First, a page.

Ingrown Toenails

Don’t Let Foot Pain Slow You Down. 

Michael Metyk, D.P.M. is equipped to handle all your podiatric needs. Minor foot problems like ingrown toenails may cause serious complications in some people. See your doctor if you have an ingrown toenail and you have diabetes or another condition that causes poor circulation, or you have a compromised immune system.

Why Does This Happen?

An ingrown toenail happens when the corner or edge of your toenail curves and grows into the surrounding skin. This may cause pain, redness, and swelling. The condition is very common in both men and women. Your big toe is most likely to be affected.

Common causes of ingrown toenails are:

  • toenail trauma, such as stubbing your toe
  • wearing shoes that are too tight
  • cutting toenails too short
  • cutting toenails at an angle

To prevent infection, it’s important to treat ingrown toenails as soon as they occur. Mild cases may require minor treatment with home remedies. Serious cases may need surgical intervention.

Preparing For Your Appointment

The doctor can diagnose an ingrown toenail. Prepare a list of questions to ask during your appointment. Some basic questions include:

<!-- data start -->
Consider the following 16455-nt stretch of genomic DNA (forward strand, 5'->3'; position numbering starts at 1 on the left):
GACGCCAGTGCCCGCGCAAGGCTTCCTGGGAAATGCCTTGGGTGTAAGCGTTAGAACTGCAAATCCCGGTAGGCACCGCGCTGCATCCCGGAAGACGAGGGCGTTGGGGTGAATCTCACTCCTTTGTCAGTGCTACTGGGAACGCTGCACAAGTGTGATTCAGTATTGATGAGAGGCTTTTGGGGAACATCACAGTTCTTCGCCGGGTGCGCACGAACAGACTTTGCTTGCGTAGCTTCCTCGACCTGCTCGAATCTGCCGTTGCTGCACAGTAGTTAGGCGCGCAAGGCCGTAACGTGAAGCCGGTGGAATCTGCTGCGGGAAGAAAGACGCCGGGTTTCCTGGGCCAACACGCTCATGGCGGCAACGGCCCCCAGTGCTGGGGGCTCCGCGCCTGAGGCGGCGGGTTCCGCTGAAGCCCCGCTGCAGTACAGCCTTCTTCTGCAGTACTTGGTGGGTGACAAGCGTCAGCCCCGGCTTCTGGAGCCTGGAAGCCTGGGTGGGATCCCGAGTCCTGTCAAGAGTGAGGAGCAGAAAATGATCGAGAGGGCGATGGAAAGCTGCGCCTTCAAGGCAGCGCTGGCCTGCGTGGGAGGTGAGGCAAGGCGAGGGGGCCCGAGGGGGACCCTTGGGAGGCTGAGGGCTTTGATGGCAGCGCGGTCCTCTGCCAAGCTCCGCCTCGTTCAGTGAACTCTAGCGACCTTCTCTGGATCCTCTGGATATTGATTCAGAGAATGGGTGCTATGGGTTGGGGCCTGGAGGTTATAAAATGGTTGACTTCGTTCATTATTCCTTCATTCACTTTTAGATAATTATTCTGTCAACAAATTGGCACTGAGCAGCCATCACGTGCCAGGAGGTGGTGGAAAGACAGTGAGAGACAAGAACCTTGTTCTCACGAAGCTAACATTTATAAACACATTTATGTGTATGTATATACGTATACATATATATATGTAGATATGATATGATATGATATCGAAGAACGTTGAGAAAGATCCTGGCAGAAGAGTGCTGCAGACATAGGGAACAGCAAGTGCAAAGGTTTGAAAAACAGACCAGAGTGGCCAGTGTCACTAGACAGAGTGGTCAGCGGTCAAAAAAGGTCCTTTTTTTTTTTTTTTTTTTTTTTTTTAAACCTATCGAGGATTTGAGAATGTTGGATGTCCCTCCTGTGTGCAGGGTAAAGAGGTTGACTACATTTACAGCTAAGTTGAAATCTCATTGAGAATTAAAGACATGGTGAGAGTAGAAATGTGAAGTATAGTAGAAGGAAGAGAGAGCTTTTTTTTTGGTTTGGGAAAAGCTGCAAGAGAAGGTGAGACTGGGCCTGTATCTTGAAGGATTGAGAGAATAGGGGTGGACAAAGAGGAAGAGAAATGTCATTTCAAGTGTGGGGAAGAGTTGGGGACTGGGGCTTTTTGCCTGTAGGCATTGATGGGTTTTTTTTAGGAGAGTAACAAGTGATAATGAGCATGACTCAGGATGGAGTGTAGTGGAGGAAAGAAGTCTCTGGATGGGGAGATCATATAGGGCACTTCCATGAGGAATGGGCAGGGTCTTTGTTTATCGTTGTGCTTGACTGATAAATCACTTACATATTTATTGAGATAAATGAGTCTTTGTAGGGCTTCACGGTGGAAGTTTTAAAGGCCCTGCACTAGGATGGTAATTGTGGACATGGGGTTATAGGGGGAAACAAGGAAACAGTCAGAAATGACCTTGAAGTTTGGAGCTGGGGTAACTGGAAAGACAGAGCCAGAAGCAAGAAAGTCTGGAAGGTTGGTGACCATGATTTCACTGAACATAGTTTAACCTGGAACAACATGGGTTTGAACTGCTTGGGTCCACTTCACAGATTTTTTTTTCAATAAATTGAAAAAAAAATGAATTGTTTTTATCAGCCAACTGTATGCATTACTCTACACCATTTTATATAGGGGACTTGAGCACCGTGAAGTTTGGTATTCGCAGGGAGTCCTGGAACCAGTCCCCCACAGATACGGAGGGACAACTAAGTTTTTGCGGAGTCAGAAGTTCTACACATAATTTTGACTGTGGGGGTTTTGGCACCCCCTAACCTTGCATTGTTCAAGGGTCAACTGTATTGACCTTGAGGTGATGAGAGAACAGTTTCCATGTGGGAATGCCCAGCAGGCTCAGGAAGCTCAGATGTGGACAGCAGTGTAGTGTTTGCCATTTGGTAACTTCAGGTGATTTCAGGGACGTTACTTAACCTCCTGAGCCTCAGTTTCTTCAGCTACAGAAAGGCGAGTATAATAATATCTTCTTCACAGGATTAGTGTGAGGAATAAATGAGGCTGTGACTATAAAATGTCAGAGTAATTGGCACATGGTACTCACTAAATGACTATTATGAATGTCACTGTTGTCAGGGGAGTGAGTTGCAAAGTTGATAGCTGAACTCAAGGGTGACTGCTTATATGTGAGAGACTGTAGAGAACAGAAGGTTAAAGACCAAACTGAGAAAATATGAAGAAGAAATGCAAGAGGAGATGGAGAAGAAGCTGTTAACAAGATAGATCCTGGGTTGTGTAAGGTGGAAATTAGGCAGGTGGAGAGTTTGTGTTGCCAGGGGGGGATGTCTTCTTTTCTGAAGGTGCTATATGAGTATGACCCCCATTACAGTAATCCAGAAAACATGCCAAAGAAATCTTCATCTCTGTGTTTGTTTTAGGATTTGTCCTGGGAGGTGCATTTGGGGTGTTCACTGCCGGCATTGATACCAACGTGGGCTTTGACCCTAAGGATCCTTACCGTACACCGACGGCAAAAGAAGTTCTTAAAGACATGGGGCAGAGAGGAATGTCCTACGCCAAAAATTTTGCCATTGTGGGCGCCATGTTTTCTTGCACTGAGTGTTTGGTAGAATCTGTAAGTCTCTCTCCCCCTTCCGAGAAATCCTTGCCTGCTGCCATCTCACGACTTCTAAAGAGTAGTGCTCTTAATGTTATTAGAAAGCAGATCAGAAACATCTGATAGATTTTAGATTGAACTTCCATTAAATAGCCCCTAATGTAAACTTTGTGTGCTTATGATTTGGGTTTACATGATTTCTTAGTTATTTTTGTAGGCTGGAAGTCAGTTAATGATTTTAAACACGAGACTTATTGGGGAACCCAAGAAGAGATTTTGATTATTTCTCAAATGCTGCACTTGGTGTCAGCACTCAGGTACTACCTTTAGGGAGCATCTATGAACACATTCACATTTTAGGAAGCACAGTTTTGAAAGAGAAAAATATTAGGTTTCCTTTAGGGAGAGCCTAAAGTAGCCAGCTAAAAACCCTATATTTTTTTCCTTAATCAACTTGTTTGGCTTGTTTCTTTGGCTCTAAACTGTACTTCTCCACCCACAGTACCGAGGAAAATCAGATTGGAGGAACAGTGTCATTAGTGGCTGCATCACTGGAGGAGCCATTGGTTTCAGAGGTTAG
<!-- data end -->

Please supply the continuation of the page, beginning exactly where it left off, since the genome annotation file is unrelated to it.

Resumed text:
• Is my condition temporary or long term (chronic)?
  • What are my treatment options and the pros and cons of each?
  • What results can I expect?
  • Can I wait to see if the condition goes away on its own?
  • What nail care routine do you recommend while my toe heals?

The doctor is likely to ask you questions such as:

  • When did you begin experiencing symptoms?
  • Do you have the symptoms all the time?
  • What at-home treatments have you used?
  • Do you have diabetes or another condition that causes poor blood flow to your legs or feet?

After examining the toe, the foot and ankle surgeon will select the treatment best suited for you. If an infection is present, an oral antibiotic may be prescribed.

Sometimes a minor surgical procedure, often performed in the office, will ease the pain and remove the offending nail. After applying a local anesthetic, the doctor removes part of the nail’s side border. Some nails may become ingrown again, requiring removal of the nail root.

Following the nail procedure, a light bandage will be applied. Most people experience very little pain after surgery and may resume normal activity the next day. If your surgeon has prescribed an oral antibiotic, be sure to take all the medication, even if your symptoms have improved.